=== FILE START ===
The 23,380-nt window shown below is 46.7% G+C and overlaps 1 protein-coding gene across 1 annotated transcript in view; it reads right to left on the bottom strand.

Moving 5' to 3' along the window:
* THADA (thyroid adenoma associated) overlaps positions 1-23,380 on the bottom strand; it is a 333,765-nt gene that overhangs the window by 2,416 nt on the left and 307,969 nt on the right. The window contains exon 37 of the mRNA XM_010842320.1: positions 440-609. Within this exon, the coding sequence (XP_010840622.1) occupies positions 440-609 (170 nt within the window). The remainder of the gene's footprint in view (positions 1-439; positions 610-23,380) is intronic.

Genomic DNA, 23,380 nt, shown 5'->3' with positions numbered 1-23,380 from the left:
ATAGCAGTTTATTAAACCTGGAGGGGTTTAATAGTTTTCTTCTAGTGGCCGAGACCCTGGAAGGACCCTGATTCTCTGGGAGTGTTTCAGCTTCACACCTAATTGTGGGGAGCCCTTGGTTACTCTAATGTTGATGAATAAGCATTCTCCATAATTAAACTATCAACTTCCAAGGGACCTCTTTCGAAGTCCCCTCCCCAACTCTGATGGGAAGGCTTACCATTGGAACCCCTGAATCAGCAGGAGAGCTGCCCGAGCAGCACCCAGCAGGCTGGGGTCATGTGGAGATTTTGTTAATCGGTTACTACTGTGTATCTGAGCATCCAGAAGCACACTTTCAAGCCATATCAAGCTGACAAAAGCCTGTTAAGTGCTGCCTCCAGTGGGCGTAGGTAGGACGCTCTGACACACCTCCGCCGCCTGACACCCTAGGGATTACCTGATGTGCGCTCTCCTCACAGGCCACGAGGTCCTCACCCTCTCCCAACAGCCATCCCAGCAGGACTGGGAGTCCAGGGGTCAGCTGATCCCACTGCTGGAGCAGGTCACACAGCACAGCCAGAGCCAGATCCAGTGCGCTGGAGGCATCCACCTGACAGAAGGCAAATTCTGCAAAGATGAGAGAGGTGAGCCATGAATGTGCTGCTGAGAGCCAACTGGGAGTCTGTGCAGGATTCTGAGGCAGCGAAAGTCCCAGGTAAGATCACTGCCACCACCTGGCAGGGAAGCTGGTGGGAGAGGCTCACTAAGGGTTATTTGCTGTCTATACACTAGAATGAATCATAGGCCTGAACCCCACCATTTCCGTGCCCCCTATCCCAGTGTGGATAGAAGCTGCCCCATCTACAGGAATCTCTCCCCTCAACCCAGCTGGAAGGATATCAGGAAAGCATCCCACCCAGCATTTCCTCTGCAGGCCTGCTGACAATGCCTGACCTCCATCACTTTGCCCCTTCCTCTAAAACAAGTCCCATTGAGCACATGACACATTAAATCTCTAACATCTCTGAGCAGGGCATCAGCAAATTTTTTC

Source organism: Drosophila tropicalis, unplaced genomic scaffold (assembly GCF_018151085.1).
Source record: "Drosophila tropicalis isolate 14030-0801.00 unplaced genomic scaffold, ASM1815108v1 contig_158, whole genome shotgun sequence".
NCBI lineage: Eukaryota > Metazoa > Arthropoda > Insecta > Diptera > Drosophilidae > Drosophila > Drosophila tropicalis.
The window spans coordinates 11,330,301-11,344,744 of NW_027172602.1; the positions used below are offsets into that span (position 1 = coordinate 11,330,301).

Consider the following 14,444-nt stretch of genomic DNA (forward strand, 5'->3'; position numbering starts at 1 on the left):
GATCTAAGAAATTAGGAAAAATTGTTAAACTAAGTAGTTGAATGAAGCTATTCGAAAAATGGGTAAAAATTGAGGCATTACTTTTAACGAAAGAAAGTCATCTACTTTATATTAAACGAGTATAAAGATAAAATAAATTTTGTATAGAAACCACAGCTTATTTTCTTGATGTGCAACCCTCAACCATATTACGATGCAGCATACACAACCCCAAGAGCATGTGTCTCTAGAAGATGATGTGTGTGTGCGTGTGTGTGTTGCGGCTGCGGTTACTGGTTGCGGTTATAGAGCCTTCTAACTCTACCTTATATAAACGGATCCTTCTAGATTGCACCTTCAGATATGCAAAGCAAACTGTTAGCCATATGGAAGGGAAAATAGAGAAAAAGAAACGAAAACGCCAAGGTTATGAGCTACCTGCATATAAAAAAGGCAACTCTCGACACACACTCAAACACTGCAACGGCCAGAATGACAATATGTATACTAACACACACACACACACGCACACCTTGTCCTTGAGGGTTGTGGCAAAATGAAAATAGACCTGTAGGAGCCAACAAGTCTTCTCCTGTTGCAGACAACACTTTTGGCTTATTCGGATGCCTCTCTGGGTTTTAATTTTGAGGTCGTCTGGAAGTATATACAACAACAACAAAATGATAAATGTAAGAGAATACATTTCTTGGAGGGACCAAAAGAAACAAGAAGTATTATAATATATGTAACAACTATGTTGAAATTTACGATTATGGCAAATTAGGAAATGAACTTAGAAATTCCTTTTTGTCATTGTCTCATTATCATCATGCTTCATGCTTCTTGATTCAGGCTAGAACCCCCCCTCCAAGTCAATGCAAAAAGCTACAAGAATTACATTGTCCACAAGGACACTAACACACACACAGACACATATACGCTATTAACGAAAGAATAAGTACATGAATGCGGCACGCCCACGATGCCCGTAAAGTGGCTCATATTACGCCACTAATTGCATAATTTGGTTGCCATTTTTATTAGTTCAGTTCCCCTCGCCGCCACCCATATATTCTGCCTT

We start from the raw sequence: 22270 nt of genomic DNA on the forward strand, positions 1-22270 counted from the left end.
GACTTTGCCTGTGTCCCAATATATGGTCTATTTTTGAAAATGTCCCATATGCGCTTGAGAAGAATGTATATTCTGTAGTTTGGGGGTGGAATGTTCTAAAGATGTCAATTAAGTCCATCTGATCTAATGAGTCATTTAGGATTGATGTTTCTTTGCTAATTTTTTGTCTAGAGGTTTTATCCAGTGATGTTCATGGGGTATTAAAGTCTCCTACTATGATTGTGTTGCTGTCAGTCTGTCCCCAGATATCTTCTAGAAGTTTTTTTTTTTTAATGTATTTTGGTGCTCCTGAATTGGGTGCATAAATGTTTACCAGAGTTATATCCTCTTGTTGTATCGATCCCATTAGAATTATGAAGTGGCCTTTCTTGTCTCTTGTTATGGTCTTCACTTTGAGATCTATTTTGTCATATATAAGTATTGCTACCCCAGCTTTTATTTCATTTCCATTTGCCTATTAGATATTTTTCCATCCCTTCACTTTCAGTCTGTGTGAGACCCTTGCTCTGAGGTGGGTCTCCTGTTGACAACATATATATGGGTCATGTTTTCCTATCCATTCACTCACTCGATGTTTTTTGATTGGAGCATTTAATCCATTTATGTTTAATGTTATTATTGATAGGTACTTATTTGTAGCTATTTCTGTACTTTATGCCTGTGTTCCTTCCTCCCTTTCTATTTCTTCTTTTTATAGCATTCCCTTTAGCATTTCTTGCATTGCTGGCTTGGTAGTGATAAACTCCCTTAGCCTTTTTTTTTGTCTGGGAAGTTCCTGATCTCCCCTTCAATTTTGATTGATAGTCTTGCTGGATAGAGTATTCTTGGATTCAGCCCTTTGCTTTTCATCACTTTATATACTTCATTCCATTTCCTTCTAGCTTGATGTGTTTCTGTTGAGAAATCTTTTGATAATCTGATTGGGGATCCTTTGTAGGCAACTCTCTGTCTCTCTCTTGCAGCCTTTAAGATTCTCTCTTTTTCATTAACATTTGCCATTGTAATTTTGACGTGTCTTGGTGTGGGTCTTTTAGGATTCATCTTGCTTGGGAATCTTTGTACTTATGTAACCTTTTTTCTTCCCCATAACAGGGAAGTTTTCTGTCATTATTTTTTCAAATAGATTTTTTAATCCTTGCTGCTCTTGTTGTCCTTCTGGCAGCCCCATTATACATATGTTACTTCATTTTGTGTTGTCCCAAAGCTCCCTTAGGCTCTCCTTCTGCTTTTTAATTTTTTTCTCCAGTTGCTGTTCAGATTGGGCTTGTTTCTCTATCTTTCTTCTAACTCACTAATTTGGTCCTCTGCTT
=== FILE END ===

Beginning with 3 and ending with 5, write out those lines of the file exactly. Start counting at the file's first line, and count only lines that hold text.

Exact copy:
* THADA (thyroid adenoma associated) overlaps positions 1-23,380 on the bottom strand; it is a 333,765-nt gene that overhangs the window by 2,416 nt on the left and 307,969 nt on the right. The window contains exon 37 of the mRNA XM_010842320.1: positions 440-609. Within this exon, the coding sequence (XP_010840622.1) occupies positions 440-609 (170 nt within the window). The remainder of the gene's footprint in view (positions 1-439; positions 610-23,380) is intronic.

Genomic DNA, 23,380 nt, shown 5'->3' with positions numbered 1-23,380 from the left:
ATAGCAGTTTATTAAACCTGGAGGGGTTTAATAGTTTTCTTCTAGTGGCCGAGACCCTGGAAGGACCCTGATTCTCTGGGAGTGTTTCAGCTTCACACCTAATTGTGGGGAGCCCTTGGTTACTCTAATGTTGATGAATAAGCATTCTCCATAATTAAACTATCAACTTCCAAGGGACCTCTTTCGAAGTCCCCTCCCCAACTCTGATGGGAAGGCTTACCATTGGAACCCCTGAATCAGCAGGAGAGCTGCCCGAGCAGCACCCAGCAGGCTGGGGTCATGTGGAGATTTTGTTAATCGGTTACTACTGTGTATCTGAGCATCCAGAAGCACACTTTCAAGCCATATCAAGCTGACAAAAGCCTGTTAAGTGCTGCCTCCAGTGGGCGTAGGTAGGACGCTCTGACACACCTCCGCCGCCTGACACCCTAGGGATTACCTGATGTGCGCTCTCCTCACAGGCCACGAGGTCCTCACCCTCTCCCAACAGCCATCCCAGCAGGACTGGGAGTCCAGGGGTCAGCTGATCCCACTGCTGGAGCAGGTCACACAGCACAGCCAGAGCCAGATCCAGTGCGCTGGAGGCATCCACCTGACAGAAGGCAAATTCTGCAAAGATGAGAGAGGTGAGCCATGAATGTGCTGCTGAGAGCCAACTGGGAGTCTGTGCAGGATTCTGAGGCAGCGAAAGTCCCAGGTAAGATCACTGCCACCACCTGGCAGGGAAGCTGGTGGGAGAGGCTCACTAAGGGTTATTTGCTGTCTATACACTAGAATGAATCATAGGCCTGAACCCCACCATTTCCGTGCCCCCTATCCCAGTGTGGATAGAAGCTGCCCCATCTACAGGAATCTCTCCCCTCAACCCAGCTGGAAGGATATCAGGAAAGCATCCCACCCAGCATTTCCTCTGCAGGCCTGCTGACAATGCCTGACCTCCATCACTTTGCCCCTTCCTCTAAAACAAGTCCCATTGAGCACATGACACATTAAATCTCTAACATCTCTGAGCAGGGCATCAGCAAATTTTTTC